So today's the day, everyone: June 17. The day women will finally take the wheel in Saudi Arabia…
Or won't they? Will the fear of police detention; of UAE tanks and fighter jets (as the rumor goes); and, of course, of good old-fashioned fire and brimstone hold us back? Will the rumor-spreading fear-mongers, the damning finger-shakers, the regimented naysayers get their way? Will the fight be postponed another 20 years? Let's hope not.
Let's hope and pray that whatever happens today, women will wake up to a brighter future in Saudi Arabia and in the world as a whole. This Grand Arab Uprising, the Arab Spring, has been a tide of change across the Arab world. It's passed Saudi Arabia by so far – let's hope it can be a force to help bring about, at the very least, the most elemental of rights for women: that of mobility. Let's hope what happens today can in itself be a force of change to bring about the many rights of women in this country that are so sadly lacking.
The arguments people use against women's driving here are each just as illogical, nonsensical and easily proven incorrect as the other. Women's driving is most definitely not against Islam – to ride donkeys and horses was hardly outlawed by the Prophet Muhammad 1400 years ago. An excuse made for the misogynistic customs of society – and in that, we are very much un-Islamic! – is no excuse at all; to upset those outdated traditions that we hold to so closely is something I eagerly anticipate, something that should've been done long ago. For those who claim that 'this is not the right time' – when will be the right time, and who is to suggest just how will we determine this castle-in-the-sky 'right time'? The traffic here is a disaster. Laws are nonexistent. My American mother, a driver with more than 20 years of experience, grits her teeth at the speeding, the recklessness, the road races. Traffic laws need to be implemented here, and fast; perhaps the advent of 'dangerous women drivers' will finally get the police up and running, and the rules practiced.
People speak of a dark age of 'harassment' and the 'dissolution of public morals'. Hate to break it to you, but 'the dissolution of public morals' has hardly been stopped by something as meager as women's driving. Walk into any mall you find. Walk along the street in your black tent and see how many honks you get; how many filthy words you get yelled out of car windows at you. It is an anomaly to find a girl without a boyfriend – or, oh the horror, girlfriend! – in our nation's colleges and universities. Same goes for boys. Public morals? What public morals, where? I find this 'dissolution' already rocketing along, due in part to the oppressive stifling so many Saudi youth feel in this country, which this ban is a part of. Countless pious and devout Muslim women drive the world over. It is both unrealistic and disrespectful to assume that to drive is to be a slut, thank you very much.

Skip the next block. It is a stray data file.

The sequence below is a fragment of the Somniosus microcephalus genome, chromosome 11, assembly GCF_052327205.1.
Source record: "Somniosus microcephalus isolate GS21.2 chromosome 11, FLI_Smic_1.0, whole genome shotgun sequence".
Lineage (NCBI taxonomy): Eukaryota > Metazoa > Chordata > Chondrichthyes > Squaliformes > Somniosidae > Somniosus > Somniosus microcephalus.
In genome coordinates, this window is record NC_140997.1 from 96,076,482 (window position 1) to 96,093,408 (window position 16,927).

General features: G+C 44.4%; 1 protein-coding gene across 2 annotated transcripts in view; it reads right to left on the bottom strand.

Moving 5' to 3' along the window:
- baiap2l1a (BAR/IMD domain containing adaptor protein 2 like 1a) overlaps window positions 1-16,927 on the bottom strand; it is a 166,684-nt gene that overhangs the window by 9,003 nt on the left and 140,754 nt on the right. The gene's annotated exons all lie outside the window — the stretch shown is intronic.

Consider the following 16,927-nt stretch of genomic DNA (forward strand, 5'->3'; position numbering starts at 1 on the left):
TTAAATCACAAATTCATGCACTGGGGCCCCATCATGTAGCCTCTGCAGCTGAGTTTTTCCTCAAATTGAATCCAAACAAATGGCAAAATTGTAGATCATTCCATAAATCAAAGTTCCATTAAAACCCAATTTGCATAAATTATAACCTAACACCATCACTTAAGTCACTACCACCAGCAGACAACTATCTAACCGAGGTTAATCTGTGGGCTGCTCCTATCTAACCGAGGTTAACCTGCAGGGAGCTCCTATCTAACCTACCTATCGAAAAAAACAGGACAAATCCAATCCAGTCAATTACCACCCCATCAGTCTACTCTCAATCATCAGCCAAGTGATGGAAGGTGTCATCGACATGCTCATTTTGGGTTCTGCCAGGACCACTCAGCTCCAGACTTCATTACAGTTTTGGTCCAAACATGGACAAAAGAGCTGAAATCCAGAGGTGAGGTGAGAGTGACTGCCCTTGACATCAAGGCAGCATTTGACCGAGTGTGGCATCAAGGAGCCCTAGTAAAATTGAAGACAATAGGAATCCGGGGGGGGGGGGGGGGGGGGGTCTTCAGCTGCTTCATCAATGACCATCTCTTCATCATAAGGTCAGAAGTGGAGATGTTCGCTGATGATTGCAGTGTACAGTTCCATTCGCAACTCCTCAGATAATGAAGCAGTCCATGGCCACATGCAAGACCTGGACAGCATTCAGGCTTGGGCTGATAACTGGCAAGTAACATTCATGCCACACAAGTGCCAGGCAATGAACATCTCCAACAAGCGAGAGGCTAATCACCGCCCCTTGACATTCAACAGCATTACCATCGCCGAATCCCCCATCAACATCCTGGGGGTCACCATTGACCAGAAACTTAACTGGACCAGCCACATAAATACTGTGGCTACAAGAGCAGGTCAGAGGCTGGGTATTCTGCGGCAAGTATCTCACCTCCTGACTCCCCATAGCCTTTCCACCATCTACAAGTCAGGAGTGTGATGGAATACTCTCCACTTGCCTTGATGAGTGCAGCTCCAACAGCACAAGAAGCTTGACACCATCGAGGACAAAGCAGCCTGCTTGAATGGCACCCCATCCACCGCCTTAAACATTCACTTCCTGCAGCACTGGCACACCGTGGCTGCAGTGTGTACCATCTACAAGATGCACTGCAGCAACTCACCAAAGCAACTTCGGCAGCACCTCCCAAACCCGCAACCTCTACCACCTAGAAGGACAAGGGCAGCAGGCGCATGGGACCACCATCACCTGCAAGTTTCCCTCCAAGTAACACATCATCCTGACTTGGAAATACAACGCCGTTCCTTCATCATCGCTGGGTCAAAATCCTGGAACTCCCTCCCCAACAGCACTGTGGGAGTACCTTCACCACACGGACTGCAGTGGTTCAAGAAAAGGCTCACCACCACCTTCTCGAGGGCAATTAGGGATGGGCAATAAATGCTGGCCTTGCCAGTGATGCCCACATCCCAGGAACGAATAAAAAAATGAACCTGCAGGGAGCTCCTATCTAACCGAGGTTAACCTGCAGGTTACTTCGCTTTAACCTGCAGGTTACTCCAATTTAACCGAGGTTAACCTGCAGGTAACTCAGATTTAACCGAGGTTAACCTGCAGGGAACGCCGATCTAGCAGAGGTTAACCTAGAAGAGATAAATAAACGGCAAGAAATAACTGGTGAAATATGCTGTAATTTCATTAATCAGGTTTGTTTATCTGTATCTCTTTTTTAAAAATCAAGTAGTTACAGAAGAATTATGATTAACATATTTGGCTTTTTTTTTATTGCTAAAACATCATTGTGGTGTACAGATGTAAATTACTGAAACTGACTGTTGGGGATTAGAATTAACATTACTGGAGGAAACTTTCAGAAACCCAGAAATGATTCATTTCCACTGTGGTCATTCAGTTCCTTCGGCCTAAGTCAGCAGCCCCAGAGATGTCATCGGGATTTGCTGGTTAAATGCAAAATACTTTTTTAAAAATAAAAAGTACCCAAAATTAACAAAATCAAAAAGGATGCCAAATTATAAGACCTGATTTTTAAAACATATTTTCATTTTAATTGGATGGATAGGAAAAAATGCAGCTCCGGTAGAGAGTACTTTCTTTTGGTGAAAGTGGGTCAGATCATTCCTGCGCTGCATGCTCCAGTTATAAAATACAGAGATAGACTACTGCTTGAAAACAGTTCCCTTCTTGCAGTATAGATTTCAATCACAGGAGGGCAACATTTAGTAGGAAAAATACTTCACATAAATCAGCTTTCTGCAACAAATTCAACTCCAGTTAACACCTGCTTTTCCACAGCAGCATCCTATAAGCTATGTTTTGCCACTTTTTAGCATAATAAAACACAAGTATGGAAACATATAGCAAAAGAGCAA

That distant dream on the horizon of a Saudi Arabia without sexual harassment, with proper traffic laws, of a Saudi Arabian society that does not demean women, that respects them as the Qur'an, the God they claim to follow does: "Never will I turn away from the deeds of any of you, male or female; you are of one another" (3:195) – will be just that, a distant dream, until we women of Saudi Arabia have the courage to stand up and demand our God-given rights.
!And when we do, God be with those who refuse us